This book was the run-away, best seller, "Mr. Sinclair, do you sign body parts?" smash hit of 1906 -- the book that convinced the highly irritated Teddy Roosevelt to sign a lot of highly unprecedented legislation that required meat to be -um- inspected. The book is still a fun read, if you enjoy books about hard-working noble immigrants to whom every dreadful thing in the world happens. It's gone through a veritable smorgasbord of cover iterations -- from "beefcake with smokestacks" to "if only we had a some horehound candies to ease the crushing despair of our old-tymey lives" to "expressionist man with cow." The Jungle has had many an identity crisis. I actually like "expressionist man with cow" quite a bit -- there just isn't enough cross-hatching in book illustration today, and I see this as a tragedy.
The style of the cover fits in nicely with the time period the book was written in, and the illustrator, Clifford Harper, has done what so few mainstream book illustrators do and thrown in some nice groin detail for the ladies (well, lets not be narrow-minded. For the gentlemen, the ladies, and any permutations and variations thereof). The excellent meat hook in the corner adds a) visual tension (Aaah! It's swinging out at an angle! What if someone gets their eye poked out!) and b) adds symbolism (Is it destined for the man, or the cow? Let me ponder this. Perhaps they are one and the same!)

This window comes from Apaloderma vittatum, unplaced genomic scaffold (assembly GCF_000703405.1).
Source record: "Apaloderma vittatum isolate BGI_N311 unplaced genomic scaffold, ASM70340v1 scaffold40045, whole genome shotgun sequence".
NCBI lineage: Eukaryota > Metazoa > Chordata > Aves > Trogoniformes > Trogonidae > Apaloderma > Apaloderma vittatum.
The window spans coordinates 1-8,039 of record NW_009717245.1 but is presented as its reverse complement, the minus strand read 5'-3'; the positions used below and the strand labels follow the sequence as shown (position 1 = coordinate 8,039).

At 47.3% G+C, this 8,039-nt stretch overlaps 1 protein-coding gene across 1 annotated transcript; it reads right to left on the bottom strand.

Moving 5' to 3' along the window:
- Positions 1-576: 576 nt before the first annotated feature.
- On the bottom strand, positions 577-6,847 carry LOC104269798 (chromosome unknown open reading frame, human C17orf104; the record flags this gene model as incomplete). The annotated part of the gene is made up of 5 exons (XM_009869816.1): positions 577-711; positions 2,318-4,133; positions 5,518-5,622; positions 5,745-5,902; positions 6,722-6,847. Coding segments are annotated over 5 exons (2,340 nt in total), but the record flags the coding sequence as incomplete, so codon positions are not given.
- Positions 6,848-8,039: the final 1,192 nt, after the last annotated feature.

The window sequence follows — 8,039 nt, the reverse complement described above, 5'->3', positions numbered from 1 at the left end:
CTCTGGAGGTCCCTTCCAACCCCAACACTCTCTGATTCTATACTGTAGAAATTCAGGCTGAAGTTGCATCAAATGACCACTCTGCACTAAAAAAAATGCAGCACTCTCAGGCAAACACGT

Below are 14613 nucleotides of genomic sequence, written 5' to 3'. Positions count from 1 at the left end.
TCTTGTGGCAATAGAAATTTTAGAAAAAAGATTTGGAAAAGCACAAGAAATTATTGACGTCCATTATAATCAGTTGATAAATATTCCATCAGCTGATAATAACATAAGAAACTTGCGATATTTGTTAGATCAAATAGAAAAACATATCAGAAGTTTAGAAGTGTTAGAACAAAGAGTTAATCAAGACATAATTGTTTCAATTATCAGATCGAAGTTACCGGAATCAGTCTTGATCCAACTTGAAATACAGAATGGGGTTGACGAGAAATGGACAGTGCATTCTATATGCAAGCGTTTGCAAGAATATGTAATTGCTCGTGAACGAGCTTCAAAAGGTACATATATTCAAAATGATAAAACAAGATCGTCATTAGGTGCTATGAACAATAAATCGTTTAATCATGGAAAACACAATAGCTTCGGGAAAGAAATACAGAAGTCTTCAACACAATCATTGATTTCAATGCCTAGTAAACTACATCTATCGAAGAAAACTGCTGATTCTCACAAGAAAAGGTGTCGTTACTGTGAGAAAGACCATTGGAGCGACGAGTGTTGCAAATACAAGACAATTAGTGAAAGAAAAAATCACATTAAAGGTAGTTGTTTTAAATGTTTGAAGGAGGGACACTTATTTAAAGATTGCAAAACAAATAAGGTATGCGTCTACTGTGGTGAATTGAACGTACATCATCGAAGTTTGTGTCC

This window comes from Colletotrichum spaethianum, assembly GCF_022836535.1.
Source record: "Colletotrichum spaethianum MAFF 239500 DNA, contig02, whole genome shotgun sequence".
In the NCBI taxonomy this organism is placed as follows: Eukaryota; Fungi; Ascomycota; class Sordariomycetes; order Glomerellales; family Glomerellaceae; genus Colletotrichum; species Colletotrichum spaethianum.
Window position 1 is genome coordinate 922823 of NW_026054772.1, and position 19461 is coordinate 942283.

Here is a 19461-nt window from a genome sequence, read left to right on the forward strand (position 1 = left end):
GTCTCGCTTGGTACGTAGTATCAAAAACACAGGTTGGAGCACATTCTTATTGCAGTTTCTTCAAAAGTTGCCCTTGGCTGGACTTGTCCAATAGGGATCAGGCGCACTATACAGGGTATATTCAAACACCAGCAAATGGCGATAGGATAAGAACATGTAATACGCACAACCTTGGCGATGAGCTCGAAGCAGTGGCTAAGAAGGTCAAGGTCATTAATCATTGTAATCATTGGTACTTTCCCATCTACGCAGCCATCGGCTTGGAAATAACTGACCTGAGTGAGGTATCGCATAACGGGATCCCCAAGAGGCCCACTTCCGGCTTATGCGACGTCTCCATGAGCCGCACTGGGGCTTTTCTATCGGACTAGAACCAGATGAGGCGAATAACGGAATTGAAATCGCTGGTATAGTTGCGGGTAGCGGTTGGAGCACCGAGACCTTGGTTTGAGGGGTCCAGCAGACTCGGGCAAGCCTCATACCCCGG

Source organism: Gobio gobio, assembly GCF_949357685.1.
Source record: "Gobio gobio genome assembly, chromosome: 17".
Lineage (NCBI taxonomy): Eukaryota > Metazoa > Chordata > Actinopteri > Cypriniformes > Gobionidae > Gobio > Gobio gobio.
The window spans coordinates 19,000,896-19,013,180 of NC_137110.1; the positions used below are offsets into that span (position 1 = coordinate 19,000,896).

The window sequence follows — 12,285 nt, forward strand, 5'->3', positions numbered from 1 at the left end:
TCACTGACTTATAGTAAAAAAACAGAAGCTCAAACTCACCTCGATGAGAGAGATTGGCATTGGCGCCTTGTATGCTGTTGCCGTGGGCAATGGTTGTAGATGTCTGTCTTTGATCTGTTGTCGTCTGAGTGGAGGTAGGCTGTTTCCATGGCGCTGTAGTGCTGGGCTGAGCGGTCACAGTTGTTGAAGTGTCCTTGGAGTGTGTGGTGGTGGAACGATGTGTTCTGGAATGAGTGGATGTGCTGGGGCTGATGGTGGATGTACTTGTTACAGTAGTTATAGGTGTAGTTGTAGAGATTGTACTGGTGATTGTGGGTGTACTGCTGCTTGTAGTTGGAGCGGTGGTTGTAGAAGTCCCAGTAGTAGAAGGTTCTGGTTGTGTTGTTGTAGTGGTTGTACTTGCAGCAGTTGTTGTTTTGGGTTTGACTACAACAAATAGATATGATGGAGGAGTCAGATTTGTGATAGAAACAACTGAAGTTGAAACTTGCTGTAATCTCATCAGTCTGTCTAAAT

Bonus points to actually putting a cow getting killed on the cover of a book about a slaughterhouse, especially a cow that looks as worried as this one. Ultimate honors, though, go to the above cover. Nothing says, "Please hit on me" on the subway like a book with a giant, flayed, cow head, complete with eyeball.
Appetite for Change: How the Counterculture Took on the Food Industry by Warren Belasco
Cornell University Press; 2nd edition (November 2006)
Cover Art: Dan Burgevin
This book was originally published in 1989, well before its time. The original cover, back when it was published by Pantheon books, was pretty great, with its little skeleton fellas. (May have been a little too beige. But the '80s were a beige era.) The second printing, by Cornell University Press, was probably designed by a work/study student making $4.15 an hour. (I don't have a picture, so I'll describe it for you: Neon orange. Excessive use of clip art.) At last, this very fun social history of how hippies became obsessed with natural foods (Why didn't anyone else think that pot just might have had something to do with it?) and how yuppies figured out how to sell it to them is back in print, but the cover this time around is, alas, deeply trippy.